Business often gets a bad reputation among those who don't love it quite like you and I do. Many people think companies are only out to maximize their profits while squeezing their customers out of every possible penny.
While plenty of businesses operate that way, there's a new wave of entrepreneurship that's changing the game. And they're doing it by being generous.
These companies aren't just doing kind deeds as one-offs or during the holidays. They are building generosity into their business models. As a result, they are thriving.
Research backs this approach. In Give and Take, Wharton professor and bestselling author Adam Grant shares data that showcased how and why givers dominate the top of the success ladder. Here's how he explains one of the primary reasons why this occurs:
Givers succeed in a way that creates a ripple effect, enhancing the success of people around them. You'll see that the difference lies in how giver success creates value instead of just claiming it.
Being generous reaps many rewards. Many of them compound over time as your reputation and the impact of your giving grows.
Author Keith Ferrazzi put it this way in his bestseller Never Eat Alone:
I'll sum up the key to success in one word: generosity. If your interactions are ruled by generosity, your rewards will follow suit.
Here are three ways million-dollar businesses profitably bake generosity into their DNA.
1. Sharing knowledge
Lots of companies have discovered they can win business by giving valuable information away for free.
Mint.com used this strategy early on while preparing for the launch of their product. They launched MintLife, a personal finance blog which educated their target customers on various aspects of money management.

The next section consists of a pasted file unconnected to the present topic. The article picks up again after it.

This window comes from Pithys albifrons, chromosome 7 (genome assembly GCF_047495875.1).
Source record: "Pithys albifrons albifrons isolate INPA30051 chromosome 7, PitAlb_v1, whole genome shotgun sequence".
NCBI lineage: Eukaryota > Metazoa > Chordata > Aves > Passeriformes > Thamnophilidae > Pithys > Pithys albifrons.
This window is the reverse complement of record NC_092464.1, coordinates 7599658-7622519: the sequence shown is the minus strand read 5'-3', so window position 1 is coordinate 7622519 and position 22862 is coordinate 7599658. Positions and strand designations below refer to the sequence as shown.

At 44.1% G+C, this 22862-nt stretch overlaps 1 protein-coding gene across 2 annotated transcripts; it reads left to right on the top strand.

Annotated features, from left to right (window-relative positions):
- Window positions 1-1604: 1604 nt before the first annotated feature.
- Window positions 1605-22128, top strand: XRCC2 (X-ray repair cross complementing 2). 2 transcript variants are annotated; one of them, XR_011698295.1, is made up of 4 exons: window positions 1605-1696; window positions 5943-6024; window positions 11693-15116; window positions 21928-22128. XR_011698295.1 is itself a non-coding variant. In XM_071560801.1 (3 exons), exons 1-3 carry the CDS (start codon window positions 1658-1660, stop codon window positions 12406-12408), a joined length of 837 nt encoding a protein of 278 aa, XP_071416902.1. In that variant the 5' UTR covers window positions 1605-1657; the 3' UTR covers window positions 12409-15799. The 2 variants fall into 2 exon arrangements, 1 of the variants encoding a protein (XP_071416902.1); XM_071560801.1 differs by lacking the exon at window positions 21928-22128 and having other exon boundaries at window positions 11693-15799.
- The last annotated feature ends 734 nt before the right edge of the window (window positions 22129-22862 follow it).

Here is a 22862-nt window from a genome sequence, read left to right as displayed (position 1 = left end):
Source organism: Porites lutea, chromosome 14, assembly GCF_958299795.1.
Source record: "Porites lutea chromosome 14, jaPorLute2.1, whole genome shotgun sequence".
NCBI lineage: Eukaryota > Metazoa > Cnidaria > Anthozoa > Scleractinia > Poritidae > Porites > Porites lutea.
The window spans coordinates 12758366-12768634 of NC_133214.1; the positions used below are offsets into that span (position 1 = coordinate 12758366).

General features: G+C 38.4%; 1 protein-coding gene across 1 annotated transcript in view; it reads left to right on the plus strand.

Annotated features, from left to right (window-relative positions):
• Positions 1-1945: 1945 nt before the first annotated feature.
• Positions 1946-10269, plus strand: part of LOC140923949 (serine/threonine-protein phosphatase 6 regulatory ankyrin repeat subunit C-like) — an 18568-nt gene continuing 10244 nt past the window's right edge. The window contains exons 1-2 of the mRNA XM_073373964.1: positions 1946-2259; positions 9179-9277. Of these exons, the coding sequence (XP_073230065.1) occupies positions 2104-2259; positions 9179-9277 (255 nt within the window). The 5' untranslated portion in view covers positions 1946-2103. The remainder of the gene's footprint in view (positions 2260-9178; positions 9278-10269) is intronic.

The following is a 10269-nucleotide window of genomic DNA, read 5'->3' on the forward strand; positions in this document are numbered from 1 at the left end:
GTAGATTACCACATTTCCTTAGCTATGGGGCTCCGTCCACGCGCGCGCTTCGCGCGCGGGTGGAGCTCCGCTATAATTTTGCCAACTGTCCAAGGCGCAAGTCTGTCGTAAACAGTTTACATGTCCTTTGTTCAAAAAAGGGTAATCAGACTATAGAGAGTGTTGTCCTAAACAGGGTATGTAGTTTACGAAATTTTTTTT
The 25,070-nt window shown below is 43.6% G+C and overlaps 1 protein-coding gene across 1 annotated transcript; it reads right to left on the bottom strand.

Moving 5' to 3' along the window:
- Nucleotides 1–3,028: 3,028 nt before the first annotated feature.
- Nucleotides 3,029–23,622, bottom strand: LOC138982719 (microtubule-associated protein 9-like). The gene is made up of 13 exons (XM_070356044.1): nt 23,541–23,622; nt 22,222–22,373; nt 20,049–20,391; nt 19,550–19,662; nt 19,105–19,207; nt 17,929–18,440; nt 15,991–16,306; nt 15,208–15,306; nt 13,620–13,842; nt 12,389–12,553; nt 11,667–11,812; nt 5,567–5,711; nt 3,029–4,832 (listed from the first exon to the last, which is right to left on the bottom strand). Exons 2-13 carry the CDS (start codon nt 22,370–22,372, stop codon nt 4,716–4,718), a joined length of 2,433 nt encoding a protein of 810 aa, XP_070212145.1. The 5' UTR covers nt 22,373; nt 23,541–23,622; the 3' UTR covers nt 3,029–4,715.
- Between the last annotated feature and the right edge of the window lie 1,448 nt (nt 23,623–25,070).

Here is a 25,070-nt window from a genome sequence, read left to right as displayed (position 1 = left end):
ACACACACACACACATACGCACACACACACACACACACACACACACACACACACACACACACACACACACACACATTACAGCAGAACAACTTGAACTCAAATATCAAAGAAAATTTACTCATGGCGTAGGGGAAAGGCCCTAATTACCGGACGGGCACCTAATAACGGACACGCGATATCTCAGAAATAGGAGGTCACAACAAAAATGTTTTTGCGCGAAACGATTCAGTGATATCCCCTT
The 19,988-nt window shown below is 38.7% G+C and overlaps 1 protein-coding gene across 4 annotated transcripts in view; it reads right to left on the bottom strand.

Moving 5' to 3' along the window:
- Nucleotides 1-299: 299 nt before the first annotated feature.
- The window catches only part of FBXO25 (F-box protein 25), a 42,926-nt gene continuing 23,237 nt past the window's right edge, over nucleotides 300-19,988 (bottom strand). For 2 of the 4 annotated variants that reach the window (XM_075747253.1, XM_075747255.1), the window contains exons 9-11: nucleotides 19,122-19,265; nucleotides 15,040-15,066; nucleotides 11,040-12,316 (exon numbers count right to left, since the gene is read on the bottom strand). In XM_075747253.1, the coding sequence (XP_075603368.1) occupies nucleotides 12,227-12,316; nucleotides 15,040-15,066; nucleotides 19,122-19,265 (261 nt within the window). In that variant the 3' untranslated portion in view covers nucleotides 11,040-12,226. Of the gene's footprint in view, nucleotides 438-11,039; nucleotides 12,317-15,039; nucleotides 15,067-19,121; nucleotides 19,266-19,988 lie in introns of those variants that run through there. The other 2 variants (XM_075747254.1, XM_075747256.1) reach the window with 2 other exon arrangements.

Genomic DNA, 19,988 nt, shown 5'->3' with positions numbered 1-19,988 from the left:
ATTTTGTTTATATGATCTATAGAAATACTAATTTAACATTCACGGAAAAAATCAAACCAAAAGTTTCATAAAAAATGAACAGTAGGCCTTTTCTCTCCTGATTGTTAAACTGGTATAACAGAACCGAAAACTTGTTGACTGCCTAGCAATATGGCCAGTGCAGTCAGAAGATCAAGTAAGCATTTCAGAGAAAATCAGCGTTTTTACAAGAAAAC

By regularly publishing useful articles, infographics, and even having company leaders share openly about how they managed their finances, Mint.com built an engaged audience of more than 20,000 people by the time their product was ready.
When you generously publish relevant content that educates, entertains, and helps people solve pressing problems, you can demonstrate your expertise while building a relationship with your ideal customers.
Mint.com did this daily, and eventually sold to Intuit for $170 million.
These trust-based relationships have enabled Mint.com and others following a content-first approach, to build loyal customers that evangelize about them, and buy from them again and again.
2. Disseminating a portion of profits
Another way businesses are growing more generous is by donating some of their earnings to help those in need.
Toms does this through their one-for-one giving philosophy. Whenever someone buys a pair of their shoes, they donate a pair to a child in need. With over $300 million in annual revenues, Toms has since expanded their one-for-one approach into other product lines.
Companies with social missions like Toms, differentiate themselves in a way that makes customers interested in making an impact flock to support them.
Consider tying a portion of your sales to a social cause that is meaningful to you. But be sure to make it easy and obvious for your customers to see how the purchase they are making will solve their own issue while simultaneously contributing to a greater good.
3. Delighting with perks
Companies who recognize their customers are their most valuable asset, often go to great lengths to ensure they can keep them.
Zappos is radically generous with their customer service. And it has paid dividends for them.
From their no questions asked free returns policy, to encouraging service representatives to spend more rather than less time on the line with their customers, to the random acts of kindness they show to customers and non-customers alike, Zappos spreads joy and happiness to those that cross their path.
Customers respond with excitement, gratitude, and an even greater level of loyalty. And the company, which Amazon bought for nearly a billion dollars, continues to grow.
You can delight your customers without giving away the farm. Find ways to brighten their day, take the time to pay attention to detail and make their experience simpler. Empower your team to take the extra step in ensuring your customers feel like VIPs.
Over time, your effort won't go unnoticed.
If you're looking for a way to grow, don't do it by cutting corners and squeezing everything you possibly can out of your customers.
Take a different, smarter, more impactful approach. Give. Be generous. It's good for your customers. It's good for the communities you serve. And it's definitely good for business.